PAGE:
Glendale-River Hills School Board Candidate Questionnaire

  1. Why are you seeking election to the Glendale-River Hills Board of Education?

    Katie Avalos: I am seeking election to the Glendale-River Hills Board of Education because I care deeply about our district and our community. With the last long-term board member leaving his seat this year, it felt like an important moment to step up to the plate. Our district has many strengths and so much potential, and I want to make sure nothing gets overlooked due to the relative newness of the board and administration. I also want to make sure that work that has already recently been done surrounding strategic planning and equity don't get lost as the district shifts and changes in the coming months. These things were worked on by the community for the community and should be honored. They should also make some things easier as foundation is already in place on which to build.

    Karn Cronwell: A strong pro-public school board is key to sustaining and further enriching high quality educational systems, and high quality schools are key to healthy communities. I bring unique insights from personal and professional experiences that have already influenced policies. These last several years have offered an extraordinary challenge to educational staff and school boards. Our students, educators, and community deserve dedicated board members working with them to ensure the best education possible for our students. I look forward to continuing to serve the community as a school board member.

    Shana Lucas: Being an educator is an important aspect of my identity. I want to apply my experiences as a teacher and as a public servant to directly impact policies and decisions that affect the education and well-being of students in my community. I know from direct experience how school boards can shape curriculum, allocate resources, and ensure a positive learning environment for students and staff. It’s an important time to be a part of that in the Glendale-River HIlls school district.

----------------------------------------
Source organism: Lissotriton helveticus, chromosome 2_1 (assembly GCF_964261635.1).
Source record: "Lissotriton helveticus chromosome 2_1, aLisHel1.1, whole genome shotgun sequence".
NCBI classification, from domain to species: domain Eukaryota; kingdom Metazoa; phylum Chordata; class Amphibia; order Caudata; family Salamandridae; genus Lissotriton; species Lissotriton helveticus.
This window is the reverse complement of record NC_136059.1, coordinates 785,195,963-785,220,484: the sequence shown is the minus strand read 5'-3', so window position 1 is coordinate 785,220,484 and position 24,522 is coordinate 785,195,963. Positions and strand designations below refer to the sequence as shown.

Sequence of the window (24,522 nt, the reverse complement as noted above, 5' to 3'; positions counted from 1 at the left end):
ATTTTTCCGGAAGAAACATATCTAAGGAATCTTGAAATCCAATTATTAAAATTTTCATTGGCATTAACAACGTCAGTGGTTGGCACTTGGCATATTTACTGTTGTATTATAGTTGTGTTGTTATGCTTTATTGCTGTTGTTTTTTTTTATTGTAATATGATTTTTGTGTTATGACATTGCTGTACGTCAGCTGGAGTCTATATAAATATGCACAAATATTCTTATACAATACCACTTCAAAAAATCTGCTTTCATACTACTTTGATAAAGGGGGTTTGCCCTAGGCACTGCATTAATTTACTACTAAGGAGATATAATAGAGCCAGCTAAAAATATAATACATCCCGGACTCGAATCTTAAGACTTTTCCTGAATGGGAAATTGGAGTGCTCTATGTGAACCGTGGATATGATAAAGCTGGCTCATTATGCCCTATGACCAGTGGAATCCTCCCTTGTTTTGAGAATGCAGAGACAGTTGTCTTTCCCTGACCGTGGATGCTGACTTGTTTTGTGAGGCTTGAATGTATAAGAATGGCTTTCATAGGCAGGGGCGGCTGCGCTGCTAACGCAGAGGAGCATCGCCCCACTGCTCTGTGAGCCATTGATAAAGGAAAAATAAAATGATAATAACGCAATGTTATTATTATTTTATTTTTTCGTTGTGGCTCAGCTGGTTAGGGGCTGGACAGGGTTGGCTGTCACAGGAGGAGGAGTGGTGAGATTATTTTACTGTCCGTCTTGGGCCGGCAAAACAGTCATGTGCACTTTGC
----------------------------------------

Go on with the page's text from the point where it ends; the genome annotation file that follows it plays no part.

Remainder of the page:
Christine Robinson: I am the proud parent of a GDRH alumna. I watched educators spark Rebecca’s love for learning and help guide her into becoming the person she is today. She was well-prepared to enter high school, and ultimately college. I want all parents in the district to be able to say that. Having recently participated in the district’s strategic planning process, and sorted through all of the data that guided it, I am hopeful about the future of our district. Yet, much work is yet to be done. We need to close the opportunity gap. I want families to feel like their students are adequately challenged, as well as adequately supported. I want educators to feel equipped and empowered to meet the needs of all students who come into their classrooms. I want our schools to have the resources they need. Finally, I want all students to feel like they belong, are cared about, and have the support and opportunities they need to be successful. As a school board member, you have my word that I will work to ensure that your student has the best education, and the best school climate, that we can possibly provide.

  2. Explain how your personal and professional experiences will make you an effective school board member.

    Katie Avalos: The number one experience that sets me apart from other candidates is I have been attending school board meetings almost recreationally since the fall of 2017. After the April 2 election, the longest serving member on the board will be starting her 5th year. This election also marks the point at which the board will have completely turned over for the first time since I have been observing. The district has also had 3 superintendents in that time, each with a very different style, and I feel that my experiences in observing each can be helpful as the district prepares to search for another superintendent. I have also worked with board members and administrators as part of the Equity and Strategic Planning committees. Additionally, my day job is for a locally owned manufacturing company which, combined with being raised by someone in the trades, gives me a different perspective on education than many of my generation and also informs my opinions on teacher pay. My position on teacher pay is that it should be comparable to if not better than that of careers requiring similar levels of education in the private sector.